Comparison of PM Emissions from a Commercial Jet Engine Burning Conventional, Biomass, and Fischer-Tropsch Fuels
Rising fuel costs, an increasing desire to enhance security of energy supply, and potential environmental benefits have driven research into alternative renewable fuels for commercial aviation applications. This paper reports the results of the first measurements of particulate matter (PM) emissions from a CFM56-7B commercial jet engine burning conventional and alternative biomass- and, Fischer-Tropsch (F-T)-based fuels. PM emissions reductions are observed with all fuels and blends when compared to the emissions from a reference conventional fuel, Jet A1, and are attributed to fuel properties associated with the fuels and blends studied. Although the alternative fuel candidates studied in this campaign offer the potential for large PM emissions reductions, with the exception of the 50% blend of F-T fuel, they do not meet current standards for aviation fuel and thus cannot be considered as certified replacement fuels. Over the ICAO Landing Takeoff Cycle, which is intended to simulate aircraft engine operations that affect local air quality, the overall PM number-based emissions for the 50% blend of F-T fuel were reduced by 34 ± 7%, and the mass-based emissions were reduced by 39 ± 7%.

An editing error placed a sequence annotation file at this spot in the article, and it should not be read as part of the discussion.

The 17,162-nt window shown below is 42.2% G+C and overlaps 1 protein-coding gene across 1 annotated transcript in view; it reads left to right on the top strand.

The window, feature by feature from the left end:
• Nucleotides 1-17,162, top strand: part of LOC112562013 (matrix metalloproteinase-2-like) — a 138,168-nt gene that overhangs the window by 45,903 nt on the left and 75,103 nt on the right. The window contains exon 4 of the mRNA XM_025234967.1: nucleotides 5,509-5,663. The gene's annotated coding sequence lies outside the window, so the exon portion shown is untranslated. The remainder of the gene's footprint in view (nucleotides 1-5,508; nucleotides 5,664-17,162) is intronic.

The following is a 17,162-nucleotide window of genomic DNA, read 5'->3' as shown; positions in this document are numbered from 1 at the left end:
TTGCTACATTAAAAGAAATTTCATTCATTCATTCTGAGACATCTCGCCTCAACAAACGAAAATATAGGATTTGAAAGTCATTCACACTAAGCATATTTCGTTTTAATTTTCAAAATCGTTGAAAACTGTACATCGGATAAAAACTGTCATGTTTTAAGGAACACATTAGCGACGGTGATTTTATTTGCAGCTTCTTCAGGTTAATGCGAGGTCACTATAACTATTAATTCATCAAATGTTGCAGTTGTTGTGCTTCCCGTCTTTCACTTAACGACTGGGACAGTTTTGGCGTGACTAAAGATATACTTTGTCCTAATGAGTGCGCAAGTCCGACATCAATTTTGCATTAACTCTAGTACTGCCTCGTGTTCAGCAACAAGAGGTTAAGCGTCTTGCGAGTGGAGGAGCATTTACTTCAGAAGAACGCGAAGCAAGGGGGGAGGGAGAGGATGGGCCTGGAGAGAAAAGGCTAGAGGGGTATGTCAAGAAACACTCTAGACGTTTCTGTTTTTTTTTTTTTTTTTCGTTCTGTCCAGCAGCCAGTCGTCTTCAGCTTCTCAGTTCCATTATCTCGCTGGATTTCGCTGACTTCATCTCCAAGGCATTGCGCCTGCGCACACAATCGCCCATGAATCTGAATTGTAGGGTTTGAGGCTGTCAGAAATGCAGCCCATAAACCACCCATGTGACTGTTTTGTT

P. Lobo et al., "Comparison of PM Emissions from a Commercial Jet Engine Burning Conventional, Biomass, and Fischer-Tropsch Fuels," Environmental Science and Technology, vol. 45, no. 24, pp. 10744-10749, American Chemical Society (ACS), Dec 2011.
The definitive version is available at http://dx.doi.org/10.1021/es201902e
Mechanical and Aerospace Engineering
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